Administrative Assistant Job Description, Career as an Administrative Assistant, Salary, Employment
Definition and Nature of the Work, Education and Training Requirements, Getting the Job
Education and Training: High school plus training
Salary: Median—$34,970 per year
Employment Outlook: Fair
Definition and Nature of the Work
Administrative assistants work for managers and executives. Some organizations do not distinguish between executive secretaries and administrative assistants. In organizations that distinguish between the two, administrative assistants tend to spend more time on long-range assignments. The secretaries have to do more detailed, day-to-day tasks and are more closely supervised by their employers.
Administrative assistants often help their employers prepare reports. They attend meetings with their employers, collect and research documents, and may do much of the writing themselves. They may produce computer graphics such as illustrations. Administrative assistants often edit and enter reports and in- house publications into the computer. Some administrative assistants conduct Internet research and collect facts and figures to be included in budgets.
In some organizations, such as universities, administrative assistants may work on planning. They look at different ways of organizing certain office tasks and recommend changes. In research companies each project director may have an administrative assistant. The assistants take responsibility for all routine administrative chores. They keep track of funds spent and produce monthly budget reports. They keep track of vacation schedules. They may deal with the accounting department regarding errors in paychecks and withholding taxes. They may be responsible for seeing that a project has enough office space and equipment. Administrative assistants may arrange for the maintenance and repair of equipment and even negotiate prices with office supply vendors.
Administrative assistants must be highly organized and able to work independently. They nearly always need strong secretarial skills. They frequently need computer skills to deal with budgets, word processing, and desktop publishing. Good writing and analytical skills are a requirement. Administrative assistants often must talk to clients or discuss problems with other staff members. They must work easily with other people.
Education and Training Requirements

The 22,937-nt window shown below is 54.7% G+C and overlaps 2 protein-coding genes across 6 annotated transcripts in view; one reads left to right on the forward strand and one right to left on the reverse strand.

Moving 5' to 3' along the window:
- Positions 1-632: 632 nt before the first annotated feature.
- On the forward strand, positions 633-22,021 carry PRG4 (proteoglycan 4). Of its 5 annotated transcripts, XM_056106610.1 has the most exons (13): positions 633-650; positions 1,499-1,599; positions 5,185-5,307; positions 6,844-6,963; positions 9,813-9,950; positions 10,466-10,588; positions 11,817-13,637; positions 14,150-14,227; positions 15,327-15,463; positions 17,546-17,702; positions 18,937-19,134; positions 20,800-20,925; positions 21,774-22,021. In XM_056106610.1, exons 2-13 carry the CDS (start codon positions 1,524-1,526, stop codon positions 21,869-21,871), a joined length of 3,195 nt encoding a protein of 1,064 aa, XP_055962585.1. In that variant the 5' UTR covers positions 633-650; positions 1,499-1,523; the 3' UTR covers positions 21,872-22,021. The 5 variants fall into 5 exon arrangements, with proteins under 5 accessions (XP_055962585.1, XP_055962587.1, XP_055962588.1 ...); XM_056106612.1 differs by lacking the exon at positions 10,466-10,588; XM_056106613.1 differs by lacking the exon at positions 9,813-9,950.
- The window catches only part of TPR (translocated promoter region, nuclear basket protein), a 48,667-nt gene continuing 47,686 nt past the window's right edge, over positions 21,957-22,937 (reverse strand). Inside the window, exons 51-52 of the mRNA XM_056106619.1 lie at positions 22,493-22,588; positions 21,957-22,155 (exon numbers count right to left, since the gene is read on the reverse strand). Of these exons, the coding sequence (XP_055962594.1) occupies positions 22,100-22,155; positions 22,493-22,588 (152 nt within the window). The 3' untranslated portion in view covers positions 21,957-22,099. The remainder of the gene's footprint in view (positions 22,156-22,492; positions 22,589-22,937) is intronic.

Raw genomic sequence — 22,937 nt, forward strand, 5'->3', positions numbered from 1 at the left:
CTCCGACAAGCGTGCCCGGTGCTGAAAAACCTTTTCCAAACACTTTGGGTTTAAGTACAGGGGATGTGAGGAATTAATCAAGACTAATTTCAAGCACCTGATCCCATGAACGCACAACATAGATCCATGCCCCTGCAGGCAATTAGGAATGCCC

Administrative assistants need a high school diploma, basic typing skills, and computer skills. In companies where high-level secretaries may be called administrative assistants, advanced secretarial skills and experience are essential. In companies where administrative assistants have distinct duties, a basic knowledge of accounting and business administration is often helpful. Employers also often require competency in spreadsheets, database management, and other software applications. Some organizations require a bachelor's degree for these positions.
Getting the Job
A school placement office may be able to find a job for a graduating student as an administrative assistant. Interested individuals can contact companies directly, Internet job sites, or the classified ads in local newspapers for openings. Try to find out exactly what duties the employer requires for a position before applying; duties may vary from business to business. If candidates are interested in a government job, they should arrange to take the necessary civil service test. State and private employment agencies may be able to lead prospective workers to administrative assistant openings.
Advancement Possibilities and Employment Outlook
Administrative assistants may advance to managerial positions. However, additional training is often required. They may also move into such areas as sales.
According to the U.S. Bureau of Labor Statistics, 1,547,000 administrative assistants and executive secretaries held jobs in 2004. Employment of administrative assistants was expected to grow more slowly than the average for all occupations through the year 2014. Continued office automation in the form of computer programs, voice messaging systems, and scanners will allow fewer administrative assistants to accomplish more in less time.
Administrative assistants work in many kinds of offices. They usually work in a room close to their executives or managers. They often share office space with secretarial or other staff. Assistants to top administrators may have their own offices. Most administrative assistants work thirty-five to forty hours per week. The need to work additional hours depends on the type of organization. The job of an administrative assistant in a major industry tends to be more high pressure than that of an assistant in a university. Some employers allow administrative assistants to work flexible schedules.
Earnings and Benefits
Earnings depend on the type, size, and location of the organization. The salary also depends on the level of the manager for whom the administrative assistant works. The median salary for administrative assistants and executive secretaries was $34,970 per year in 2004, according to the Bureau of Labor Statistics. The highest-paid 10 percent made more than $53,460 per year. Full-time employees usually receive paid holidays and vacations, health and life insurance, and fringe benefits.
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